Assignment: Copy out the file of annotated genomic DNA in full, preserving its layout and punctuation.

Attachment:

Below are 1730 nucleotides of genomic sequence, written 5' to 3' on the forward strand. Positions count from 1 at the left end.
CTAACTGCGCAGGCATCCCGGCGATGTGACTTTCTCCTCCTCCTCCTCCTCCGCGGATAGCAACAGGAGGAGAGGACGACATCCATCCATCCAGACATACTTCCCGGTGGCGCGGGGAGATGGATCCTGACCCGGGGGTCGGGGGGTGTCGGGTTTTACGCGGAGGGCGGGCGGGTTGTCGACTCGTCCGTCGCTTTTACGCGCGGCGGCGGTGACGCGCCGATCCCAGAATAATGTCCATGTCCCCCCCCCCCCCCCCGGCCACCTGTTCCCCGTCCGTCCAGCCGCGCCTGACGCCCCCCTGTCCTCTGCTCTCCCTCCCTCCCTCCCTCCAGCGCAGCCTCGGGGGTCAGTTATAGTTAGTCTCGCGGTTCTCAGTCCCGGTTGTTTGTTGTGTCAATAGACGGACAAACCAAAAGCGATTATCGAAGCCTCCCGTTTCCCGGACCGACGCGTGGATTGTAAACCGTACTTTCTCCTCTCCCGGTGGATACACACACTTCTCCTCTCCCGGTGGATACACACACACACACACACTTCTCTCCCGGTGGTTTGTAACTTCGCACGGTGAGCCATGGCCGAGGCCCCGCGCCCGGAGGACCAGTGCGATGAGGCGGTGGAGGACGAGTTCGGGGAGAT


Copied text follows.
Below are 1730 nucleotides of genomic sequence, written 5' to 3' on the forward strand. Positions count from 1 at the left end.
CTAACTGCGCAGGCATCCCGGCGATGTGACTTTCTCCTCCTCCTCCTCCTCCGCGGATAGCAACAGGAGGAGAGGACGACATCCATCCATCCAGACATACTTCCCGGTGGCGCGGGGAGATGGATCCTGACCCGGGGGTCGGGGGGTGTCGGGTTTTACGCGGAGGGCGGGCGGGTTGTCGACTCGTCCGTCGCTTTTACGCGCGGCGGCGGTGACGCGCCGATCCCAGAATAATGTCCATGTCCCCCCCCCCCCCCCCGGCCACCTGTTCCCCGTCCGTCCAGCCGCGCCTGACGCCCCCCTGTCCTCTGCTCTCCCTCCCTCCCTCCCTCCAGCGCAGCCTCGGGGGTCAGTTATAGTTAGTCTCGCGGTTCTCAGTCCCGGTTGTTTGTTGTGTCAATAGACGGACAAACCAAAAGCGATTATCGAAGCCTCCCGTTTCCCGGACCGACGCGTGGATTGTAAACCGTACTTTCTCCTCTCCCGGTGGATACACACACTTCTCCTCTCCCGGTGGATACACACACACACACACACTTCTCTCCCGGTGGTTTGTAACTTCGCACGGTGAGCCATGGCCGAGGCCCCGCGCCCGGAGGACCAGTGCGATGAGGCGGTGGAGGACGAGTTCGGGGAGAT